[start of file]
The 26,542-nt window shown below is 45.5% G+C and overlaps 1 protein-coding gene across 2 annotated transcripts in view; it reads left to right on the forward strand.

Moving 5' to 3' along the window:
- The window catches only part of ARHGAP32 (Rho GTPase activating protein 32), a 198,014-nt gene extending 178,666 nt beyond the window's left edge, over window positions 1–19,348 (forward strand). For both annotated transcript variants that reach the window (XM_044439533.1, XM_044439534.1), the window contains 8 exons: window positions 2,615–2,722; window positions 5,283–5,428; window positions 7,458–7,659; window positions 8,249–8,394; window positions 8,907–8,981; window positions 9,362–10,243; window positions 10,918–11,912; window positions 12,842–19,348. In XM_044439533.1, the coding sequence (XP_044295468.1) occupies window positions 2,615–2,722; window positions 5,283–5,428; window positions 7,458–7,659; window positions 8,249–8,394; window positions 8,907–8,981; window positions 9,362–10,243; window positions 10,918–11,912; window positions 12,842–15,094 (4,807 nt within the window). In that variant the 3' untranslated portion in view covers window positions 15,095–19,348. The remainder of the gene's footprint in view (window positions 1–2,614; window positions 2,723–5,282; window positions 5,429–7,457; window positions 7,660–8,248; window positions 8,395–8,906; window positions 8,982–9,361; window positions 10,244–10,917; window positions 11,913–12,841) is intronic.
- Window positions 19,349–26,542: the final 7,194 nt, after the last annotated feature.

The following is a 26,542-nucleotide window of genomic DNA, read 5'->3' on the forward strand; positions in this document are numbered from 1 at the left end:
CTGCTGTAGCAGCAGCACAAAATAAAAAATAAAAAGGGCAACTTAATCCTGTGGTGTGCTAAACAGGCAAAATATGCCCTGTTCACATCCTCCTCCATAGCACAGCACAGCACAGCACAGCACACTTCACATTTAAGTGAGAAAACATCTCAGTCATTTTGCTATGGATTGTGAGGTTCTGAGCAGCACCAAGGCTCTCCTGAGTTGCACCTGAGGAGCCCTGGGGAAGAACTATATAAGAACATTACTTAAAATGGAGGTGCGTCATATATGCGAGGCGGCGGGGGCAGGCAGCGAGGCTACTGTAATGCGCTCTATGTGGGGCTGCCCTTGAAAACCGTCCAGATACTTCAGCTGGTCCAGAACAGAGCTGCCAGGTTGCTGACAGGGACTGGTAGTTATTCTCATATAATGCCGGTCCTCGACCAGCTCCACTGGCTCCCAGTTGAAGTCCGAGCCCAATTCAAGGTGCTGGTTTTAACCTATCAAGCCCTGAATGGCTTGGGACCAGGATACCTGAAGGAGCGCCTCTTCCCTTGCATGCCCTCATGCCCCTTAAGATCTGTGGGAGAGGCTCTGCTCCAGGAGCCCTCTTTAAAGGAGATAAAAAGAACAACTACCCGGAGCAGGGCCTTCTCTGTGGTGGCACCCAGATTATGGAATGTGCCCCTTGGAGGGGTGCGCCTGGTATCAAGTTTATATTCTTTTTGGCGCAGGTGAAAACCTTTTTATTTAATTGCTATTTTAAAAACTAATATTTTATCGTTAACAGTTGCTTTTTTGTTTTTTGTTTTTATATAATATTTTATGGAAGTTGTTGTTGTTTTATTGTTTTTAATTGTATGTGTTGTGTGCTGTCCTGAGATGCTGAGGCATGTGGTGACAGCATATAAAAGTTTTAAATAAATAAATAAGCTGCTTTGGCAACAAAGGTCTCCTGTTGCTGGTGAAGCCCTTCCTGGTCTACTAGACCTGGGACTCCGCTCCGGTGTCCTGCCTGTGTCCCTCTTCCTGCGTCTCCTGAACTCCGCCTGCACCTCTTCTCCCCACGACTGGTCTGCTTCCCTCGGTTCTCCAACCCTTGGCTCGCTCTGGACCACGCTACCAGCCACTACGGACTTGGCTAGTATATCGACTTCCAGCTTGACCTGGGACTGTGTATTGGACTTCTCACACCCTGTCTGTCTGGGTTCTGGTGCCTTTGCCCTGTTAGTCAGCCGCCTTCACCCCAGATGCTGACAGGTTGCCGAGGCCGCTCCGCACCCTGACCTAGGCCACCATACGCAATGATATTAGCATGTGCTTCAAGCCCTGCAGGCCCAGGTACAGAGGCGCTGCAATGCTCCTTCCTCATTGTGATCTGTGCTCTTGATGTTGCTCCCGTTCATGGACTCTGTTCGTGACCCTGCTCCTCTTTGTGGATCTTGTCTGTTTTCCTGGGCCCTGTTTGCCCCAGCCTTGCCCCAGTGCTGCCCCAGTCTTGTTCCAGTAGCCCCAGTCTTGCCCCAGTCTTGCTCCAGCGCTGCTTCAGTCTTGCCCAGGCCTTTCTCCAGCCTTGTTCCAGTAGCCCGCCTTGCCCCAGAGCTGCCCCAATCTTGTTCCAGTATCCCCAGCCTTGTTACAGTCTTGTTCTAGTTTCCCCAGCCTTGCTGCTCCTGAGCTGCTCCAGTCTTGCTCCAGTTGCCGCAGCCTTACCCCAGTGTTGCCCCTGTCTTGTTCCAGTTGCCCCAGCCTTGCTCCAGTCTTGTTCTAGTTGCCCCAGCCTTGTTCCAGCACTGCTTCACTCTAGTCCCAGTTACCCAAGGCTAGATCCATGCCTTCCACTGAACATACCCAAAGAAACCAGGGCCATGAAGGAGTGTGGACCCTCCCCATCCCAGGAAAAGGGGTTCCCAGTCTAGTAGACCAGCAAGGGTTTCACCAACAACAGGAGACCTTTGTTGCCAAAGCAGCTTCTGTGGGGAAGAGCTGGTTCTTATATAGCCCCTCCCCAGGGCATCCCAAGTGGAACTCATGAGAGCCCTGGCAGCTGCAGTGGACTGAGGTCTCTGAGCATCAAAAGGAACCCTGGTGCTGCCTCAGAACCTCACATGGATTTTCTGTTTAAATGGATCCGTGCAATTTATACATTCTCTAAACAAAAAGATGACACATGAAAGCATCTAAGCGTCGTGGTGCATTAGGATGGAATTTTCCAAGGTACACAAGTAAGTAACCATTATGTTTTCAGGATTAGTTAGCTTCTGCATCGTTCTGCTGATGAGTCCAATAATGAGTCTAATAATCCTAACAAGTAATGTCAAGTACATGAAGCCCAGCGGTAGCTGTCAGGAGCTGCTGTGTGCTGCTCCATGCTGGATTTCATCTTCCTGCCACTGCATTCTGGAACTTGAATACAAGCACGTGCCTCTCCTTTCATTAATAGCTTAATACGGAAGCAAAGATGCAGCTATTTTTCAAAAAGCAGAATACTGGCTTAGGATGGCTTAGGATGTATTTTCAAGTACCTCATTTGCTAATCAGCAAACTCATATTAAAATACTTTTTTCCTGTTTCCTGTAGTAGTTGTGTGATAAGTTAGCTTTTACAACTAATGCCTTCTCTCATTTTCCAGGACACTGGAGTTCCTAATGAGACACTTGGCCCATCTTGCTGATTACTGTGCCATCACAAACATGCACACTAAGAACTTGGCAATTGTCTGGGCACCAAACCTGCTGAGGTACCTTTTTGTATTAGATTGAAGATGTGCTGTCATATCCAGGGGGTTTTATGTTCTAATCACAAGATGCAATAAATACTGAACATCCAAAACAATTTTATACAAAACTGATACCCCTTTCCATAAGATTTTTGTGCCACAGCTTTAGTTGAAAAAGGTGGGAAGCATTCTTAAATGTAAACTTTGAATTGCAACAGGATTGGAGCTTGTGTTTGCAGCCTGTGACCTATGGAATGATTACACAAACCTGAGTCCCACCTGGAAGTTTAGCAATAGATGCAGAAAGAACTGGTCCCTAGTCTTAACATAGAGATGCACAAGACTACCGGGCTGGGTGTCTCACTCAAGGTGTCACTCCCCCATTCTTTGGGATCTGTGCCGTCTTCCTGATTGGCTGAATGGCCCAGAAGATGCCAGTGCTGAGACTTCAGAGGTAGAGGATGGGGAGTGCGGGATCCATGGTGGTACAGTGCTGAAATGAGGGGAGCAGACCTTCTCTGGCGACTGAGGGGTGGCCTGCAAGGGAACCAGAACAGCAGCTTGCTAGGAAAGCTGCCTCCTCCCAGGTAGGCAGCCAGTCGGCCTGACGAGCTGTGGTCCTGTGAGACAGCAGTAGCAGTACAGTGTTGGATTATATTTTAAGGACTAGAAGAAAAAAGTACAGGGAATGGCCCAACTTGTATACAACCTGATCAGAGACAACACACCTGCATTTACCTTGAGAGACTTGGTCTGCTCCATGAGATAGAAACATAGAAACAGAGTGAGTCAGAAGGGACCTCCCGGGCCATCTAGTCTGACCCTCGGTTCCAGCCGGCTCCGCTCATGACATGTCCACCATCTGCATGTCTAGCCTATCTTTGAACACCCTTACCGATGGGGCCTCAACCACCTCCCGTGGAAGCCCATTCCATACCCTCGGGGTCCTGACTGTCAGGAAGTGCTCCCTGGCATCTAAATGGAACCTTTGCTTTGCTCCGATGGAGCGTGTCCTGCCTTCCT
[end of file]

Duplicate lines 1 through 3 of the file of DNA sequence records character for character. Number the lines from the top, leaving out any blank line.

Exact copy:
The 26,542-nt window shown below is 45.5% G+C and overlaps 1 protein-coding gene across 2 annotated transcripts in view; it reads left to right on the forward strand.

Moving 5' to 3' along the window:
- The window catches only part of ARHGAP32 (Rho GTPase activating protein 32), a 198,014-nt gene extending 178,666 nt beyond the window's left edge, over window positions 1–19,348 (forward strand). For both annotated transcript variants that reach the window (XM_044439533.1, XM_044439534.1), the window contains 8 exons: window positions 2,615–2,722; window positions 5,283–5,428; window positions 7,458–7,659; window positions 8,249–8,394; window positions 8,907–8,981; window positions 9,362–10,243; window positions 10,918–11,912; window positions 12,842–19,348. In XM_044439533.1, the coding sequence (XP_044295468.1) occupies window positions 2,615–2,722; window positions 5,283–5,428; window positions 7,458–7,659; window positions 8,249–8,394; window positions 8,907–8,981; window positions 9,362–10,243; window positions 10,918–11,912; window positions 12,842–15,094 (4,807 nt within the window). In that variant the 3' untranslated portion in view covers window positions 15,095–19,348. The remainder of the gene's footprint in view (window positions 1–2,614; window positions 2,723–5,282; window positions 5,429–7,457; window positions 7,660–8,248; window positions 8,395–8,906; window positions 8,982–9,361; window positions 10,244–10,917; window positions 11,913–12,841) is intronic.